Corvette C7 coming in 2012

Stingray Concept - Transformers II 2009

If you like Corvettes, this is going to make you smile. Fresh out of bankruptcy court, General Motors announced its two-year product plans for Chevy, Caddy, Buick and GMC. Included are go codes for the new C7 Corvette. The plan is to introduce the C7 in April of 2012 as a 2013 model — a big improvement over the old plan to not reinvent the Corvette until 2014. Let’s just state this up front — almost nothing at all is known about the new Corvette. It appears as if plans for a mid-engine Corvette have been put aside. Like all Corvettes before it, the C7 will feature an engine up front driving the wheels out back. Other than that…

The rumors are that the C7 will be smaller and lighter than the current welterweight C6. There’s talk of using more advanced materials like carbon fiber, aluminum and magnesium as well as smaller engines. Calm down, calm down — as the ZR1 showed us, less displacement doesn’t always mean less power. Especially when a positive-displacement Roots-type supercharger’s in the mix. There’s chatter that the C7’s design might be based on the Stingray Concept from the 2009 Chicago Auto Show, but we’re hoping it’s not. More details as they become available.
Source: Corvette Blogger via: Autoblog

5 thoughts on “Corvette C7 coming in 2012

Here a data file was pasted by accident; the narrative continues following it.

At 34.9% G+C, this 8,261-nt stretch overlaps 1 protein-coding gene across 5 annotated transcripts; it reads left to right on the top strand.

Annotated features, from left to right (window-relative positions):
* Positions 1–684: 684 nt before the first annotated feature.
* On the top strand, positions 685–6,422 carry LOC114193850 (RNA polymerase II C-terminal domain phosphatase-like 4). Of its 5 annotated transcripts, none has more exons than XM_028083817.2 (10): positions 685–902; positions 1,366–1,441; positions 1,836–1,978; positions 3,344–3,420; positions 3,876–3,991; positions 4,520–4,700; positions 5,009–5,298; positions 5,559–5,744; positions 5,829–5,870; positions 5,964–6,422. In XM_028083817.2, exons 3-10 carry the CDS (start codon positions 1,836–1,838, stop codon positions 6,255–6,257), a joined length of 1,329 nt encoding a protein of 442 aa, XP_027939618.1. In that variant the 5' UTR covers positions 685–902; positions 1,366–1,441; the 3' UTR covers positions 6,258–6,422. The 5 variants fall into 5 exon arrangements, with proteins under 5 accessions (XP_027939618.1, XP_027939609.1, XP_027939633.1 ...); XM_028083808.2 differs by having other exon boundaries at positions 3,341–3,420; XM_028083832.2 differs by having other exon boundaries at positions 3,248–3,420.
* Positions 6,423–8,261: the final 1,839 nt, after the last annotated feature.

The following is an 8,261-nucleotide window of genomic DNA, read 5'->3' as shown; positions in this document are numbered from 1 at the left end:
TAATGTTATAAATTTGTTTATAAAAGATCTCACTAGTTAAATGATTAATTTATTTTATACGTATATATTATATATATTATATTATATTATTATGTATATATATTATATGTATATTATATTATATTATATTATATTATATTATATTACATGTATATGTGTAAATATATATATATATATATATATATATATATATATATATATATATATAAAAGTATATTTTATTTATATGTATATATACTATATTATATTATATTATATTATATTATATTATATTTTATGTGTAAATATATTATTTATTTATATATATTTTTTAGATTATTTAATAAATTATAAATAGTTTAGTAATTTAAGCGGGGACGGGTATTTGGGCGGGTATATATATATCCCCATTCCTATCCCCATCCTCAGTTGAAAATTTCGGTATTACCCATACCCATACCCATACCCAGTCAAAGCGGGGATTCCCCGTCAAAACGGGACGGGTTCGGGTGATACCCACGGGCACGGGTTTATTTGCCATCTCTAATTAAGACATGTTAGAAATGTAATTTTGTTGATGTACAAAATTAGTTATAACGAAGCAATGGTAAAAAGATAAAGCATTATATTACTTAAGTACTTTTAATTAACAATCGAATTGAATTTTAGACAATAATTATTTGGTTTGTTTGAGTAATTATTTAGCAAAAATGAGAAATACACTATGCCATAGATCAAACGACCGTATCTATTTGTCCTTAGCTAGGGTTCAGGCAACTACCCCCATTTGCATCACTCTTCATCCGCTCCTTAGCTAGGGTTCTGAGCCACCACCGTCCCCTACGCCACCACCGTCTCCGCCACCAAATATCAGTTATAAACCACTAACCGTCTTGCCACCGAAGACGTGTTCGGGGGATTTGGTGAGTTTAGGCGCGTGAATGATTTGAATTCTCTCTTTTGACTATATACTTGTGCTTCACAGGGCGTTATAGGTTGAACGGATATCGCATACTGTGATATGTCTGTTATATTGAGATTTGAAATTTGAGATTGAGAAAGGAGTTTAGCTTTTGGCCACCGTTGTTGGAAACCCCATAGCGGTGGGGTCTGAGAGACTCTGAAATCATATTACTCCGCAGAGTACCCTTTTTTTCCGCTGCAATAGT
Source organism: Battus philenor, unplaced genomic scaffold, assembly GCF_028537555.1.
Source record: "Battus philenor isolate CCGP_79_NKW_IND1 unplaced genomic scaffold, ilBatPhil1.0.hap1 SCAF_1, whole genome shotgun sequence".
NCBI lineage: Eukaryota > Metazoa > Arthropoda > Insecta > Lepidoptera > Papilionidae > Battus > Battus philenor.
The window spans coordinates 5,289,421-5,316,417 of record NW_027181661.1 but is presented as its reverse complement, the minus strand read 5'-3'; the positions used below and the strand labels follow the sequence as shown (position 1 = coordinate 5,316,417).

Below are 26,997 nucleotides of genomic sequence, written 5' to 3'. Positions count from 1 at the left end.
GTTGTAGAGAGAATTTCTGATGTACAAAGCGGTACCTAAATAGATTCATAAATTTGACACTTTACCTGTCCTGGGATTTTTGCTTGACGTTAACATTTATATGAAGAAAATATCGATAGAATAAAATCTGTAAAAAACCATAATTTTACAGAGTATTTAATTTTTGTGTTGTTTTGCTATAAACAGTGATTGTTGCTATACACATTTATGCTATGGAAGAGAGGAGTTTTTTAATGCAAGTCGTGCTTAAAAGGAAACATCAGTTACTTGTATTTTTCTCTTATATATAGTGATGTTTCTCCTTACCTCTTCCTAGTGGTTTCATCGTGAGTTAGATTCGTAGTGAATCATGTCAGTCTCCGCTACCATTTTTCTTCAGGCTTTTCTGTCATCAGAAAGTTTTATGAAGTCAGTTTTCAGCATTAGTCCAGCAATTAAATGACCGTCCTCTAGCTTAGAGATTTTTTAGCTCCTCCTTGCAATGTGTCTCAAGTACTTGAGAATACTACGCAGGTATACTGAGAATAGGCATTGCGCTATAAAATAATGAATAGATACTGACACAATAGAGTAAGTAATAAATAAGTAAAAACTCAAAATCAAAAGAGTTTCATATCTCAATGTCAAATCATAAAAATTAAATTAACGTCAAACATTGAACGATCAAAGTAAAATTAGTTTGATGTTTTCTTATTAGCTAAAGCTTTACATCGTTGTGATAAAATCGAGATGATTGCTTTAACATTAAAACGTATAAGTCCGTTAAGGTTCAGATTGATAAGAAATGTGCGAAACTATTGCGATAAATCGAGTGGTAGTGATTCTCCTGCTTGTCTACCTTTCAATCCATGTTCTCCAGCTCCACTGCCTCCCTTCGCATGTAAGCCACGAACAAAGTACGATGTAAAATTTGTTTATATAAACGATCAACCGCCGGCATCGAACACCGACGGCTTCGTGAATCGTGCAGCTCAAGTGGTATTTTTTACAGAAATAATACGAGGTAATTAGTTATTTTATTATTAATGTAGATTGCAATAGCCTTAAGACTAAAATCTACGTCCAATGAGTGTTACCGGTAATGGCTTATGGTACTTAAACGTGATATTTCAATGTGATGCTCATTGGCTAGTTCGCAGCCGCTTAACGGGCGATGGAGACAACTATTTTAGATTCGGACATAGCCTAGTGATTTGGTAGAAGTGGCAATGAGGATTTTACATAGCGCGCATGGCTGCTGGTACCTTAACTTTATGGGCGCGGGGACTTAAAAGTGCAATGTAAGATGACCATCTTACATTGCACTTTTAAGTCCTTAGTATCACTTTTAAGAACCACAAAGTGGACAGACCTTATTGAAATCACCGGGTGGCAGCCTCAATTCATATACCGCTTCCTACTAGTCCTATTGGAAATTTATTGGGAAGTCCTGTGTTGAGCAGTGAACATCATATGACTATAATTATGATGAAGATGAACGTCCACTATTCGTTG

• August 31, 2009 at 3:12 am

    I was sorta hoping they would to drastically cut production.
    Or really delay a C7. GM is worthless as far a quality.
    My C6 is a prime example

  • November 11, 2009 at 7:08 pm

    It’s a shame the Corvette doesn’t currently incorporate an updated and increased displacement E-85 version of the “XV8” (2001 era experimental design as an extra-cost option) or at least a current production AFM equipped V8. It was designed to include DI, AFM, and could also idle on four cylinders as well. If combined with the improved BAS-plus hybrid system (Li-ion battery), fuel mileage would today be quite incredible for a 400+ hp vehicle. Once warmed up, and stopped at a traffic signal, the Corvette could accelerate at modest to moderate levels using just four cylinders and the BAS-plus electric motor. At highway speeds under light load conditions, it could again cruise and operate on just four cylinders. This is a no-brainer — and some of us would “gladly pay” for these options — irregardless of their “payback period,” if ever. In the future, a “two-mode hybrid system” could be included, or made optional, with either an advanced twin-turbo V6 gas, or modern 4.5 liter V8 diesel engine. Volt/Ampera technology could also be incorporated as well. Maybe getting an electric drive motor for each wheel?

  • March 21, 2011 at 11:10 pm

    I like the looks of it with the exception of the rear end (unfortunately there’s nothin’ “Corvette” about it). In my opinion, Chevrolet shouldn’t stray from their signature round tail lights (at least not yet).

  • April 7, 2011 at 7:46 pm

    I own a C6 and a C3. Have had C5s, C4s, other C3s over the years. To the C6 owner who thinks they should cut production. Go buy a foreign car, that’s your right – this is America…..but leave GM and Corvette alone. Some people let vettes sit in the garage and polish them to death. Drive em…. Get in, Shut up and Hold On!!!

  • October 19, 2011 at 10:26 pm


    If they build this one without any changes,
    it will be one of the beatiful Vette ever!

    Everything is genius! front, back, proportions
    congratulations on the designer! Hope inside
    and overall quality will hold that what the design


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